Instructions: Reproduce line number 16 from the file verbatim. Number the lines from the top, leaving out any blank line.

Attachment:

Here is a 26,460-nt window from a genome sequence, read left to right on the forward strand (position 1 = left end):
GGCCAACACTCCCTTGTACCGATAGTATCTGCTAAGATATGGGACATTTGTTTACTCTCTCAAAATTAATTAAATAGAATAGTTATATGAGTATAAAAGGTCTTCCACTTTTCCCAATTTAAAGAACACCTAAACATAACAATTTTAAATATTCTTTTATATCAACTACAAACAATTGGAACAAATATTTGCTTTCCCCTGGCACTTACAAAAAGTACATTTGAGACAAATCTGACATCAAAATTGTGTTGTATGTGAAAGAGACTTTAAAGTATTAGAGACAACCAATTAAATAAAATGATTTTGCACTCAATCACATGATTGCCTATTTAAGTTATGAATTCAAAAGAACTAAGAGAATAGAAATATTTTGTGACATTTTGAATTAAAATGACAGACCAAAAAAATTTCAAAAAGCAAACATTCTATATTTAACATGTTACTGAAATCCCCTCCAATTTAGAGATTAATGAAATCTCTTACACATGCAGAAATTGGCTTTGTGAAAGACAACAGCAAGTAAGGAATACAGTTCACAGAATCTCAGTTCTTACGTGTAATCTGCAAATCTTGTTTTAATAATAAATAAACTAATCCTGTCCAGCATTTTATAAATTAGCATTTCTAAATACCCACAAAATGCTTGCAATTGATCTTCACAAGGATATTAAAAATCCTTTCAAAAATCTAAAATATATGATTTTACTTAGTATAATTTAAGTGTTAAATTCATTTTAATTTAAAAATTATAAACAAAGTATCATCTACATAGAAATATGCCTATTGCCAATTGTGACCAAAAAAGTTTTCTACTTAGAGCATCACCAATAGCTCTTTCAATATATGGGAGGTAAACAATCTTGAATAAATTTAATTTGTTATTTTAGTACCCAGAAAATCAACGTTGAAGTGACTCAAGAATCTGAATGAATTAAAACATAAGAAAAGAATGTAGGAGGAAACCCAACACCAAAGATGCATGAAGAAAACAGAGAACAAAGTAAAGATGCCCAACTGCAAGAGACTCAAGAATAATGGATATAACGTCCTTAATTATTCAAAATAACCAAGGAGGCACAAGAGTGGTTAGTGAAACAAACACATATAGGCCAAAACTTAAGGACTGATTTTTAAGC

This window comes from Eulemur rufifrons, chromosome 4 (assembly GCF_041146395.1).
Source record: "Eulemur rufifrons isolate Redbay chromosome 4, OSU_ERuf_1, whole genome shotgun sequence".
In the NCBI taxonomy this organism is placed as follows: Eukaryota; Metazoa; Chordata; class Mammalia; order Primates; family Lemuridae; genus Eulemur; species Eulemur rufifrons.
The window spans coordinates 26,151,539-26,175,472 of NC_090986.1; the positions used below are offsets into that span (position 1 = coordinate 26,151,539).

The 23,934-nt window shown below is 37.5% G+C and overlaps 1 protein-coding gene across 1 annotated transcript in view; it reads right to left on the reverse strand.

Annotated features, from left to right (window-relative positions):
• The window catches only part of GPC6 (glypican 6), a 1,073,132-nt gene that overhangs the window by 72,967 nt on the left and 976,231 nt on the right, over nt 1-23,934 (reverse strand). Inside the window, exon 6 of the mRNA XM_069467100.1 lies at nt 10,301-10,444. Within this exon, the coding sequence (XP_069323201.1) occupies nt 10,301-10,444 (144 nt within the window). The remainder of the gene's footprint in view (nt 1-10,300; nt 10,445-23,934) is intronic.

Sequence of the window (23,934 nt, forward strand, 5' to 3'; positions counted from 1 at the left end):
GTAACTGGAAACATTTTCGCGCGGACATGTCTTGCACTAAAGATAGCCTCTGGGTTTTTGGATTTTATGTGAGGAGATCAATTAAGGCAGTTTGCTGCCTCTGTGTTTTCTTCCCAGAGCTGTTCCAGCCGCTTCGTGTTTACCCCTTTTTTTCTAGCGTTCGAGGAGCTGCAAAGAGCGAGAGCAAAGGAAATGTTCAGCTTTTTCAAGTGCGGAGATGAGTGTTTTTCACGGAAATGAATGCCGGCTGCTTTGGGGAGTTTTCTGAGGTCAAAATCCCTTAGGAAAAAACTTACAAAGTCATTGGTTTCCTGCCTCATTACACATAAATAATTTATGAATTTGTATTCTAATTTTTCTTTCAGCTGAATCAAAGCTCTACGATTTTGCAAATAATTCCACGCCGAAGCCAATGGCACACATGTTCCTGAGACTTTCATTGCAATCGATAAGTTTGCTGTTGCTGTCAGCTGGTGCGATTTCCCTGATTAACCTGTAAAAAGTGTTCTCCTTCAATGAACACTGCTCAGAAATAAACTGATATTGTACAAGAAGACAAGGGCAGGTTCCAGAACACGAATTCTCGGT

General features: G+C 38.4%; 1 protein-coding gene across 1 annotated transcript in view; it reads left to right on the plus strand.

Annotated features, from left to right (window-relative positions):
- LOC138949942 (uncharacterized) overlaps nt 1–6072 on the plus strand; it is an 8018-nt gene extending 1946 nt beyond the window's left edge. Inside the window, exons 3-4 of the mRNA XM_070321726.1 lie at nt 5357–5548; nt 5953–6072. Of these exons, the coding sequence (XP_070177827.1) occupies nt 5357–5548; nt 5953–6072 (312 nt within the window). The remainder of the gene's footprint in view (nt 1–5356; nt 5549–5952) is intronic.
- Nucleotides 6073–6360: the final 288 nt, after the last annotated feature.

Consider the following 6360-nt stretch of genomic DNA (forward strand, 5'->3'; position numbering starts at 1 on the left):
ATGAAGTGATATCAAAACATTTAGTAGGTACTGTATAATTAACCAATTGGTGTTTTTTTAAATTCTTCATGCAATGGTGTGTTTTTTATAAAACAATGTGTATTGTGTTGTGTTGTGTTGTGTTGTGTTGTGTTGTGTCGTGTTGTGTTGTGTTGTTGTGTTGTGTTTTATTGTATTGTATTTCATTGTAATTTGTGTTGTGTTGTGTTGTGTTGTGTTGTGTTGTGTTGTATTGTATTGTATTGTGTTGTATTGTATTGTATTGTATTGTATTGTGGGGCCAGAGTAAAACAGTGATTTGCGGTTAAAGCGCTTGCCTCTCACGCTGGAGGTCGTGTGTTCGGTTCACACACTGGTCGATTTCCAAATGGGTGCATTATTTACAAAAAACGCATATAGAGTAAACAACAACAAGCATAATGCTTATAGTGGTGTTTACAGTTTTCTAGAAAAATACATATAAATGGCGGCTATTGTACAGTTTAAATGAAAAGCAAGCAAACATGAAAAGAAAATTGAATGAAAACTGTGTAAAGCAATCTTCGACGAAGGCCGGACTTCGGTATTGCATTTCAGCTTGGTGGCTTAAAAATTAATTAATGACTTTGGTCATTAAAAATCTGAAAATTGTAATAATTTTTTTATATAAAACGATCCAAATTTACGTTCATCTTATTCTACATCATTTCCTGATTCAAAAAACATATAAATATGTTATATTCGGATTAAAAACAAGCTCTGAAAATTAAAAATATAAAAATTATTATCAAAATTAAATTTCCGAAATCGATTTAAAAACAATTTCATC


Consider the following 6360-nt stretch of genomic DNA (forward strand, 5'->3'; position numbering starts at 1 on the left):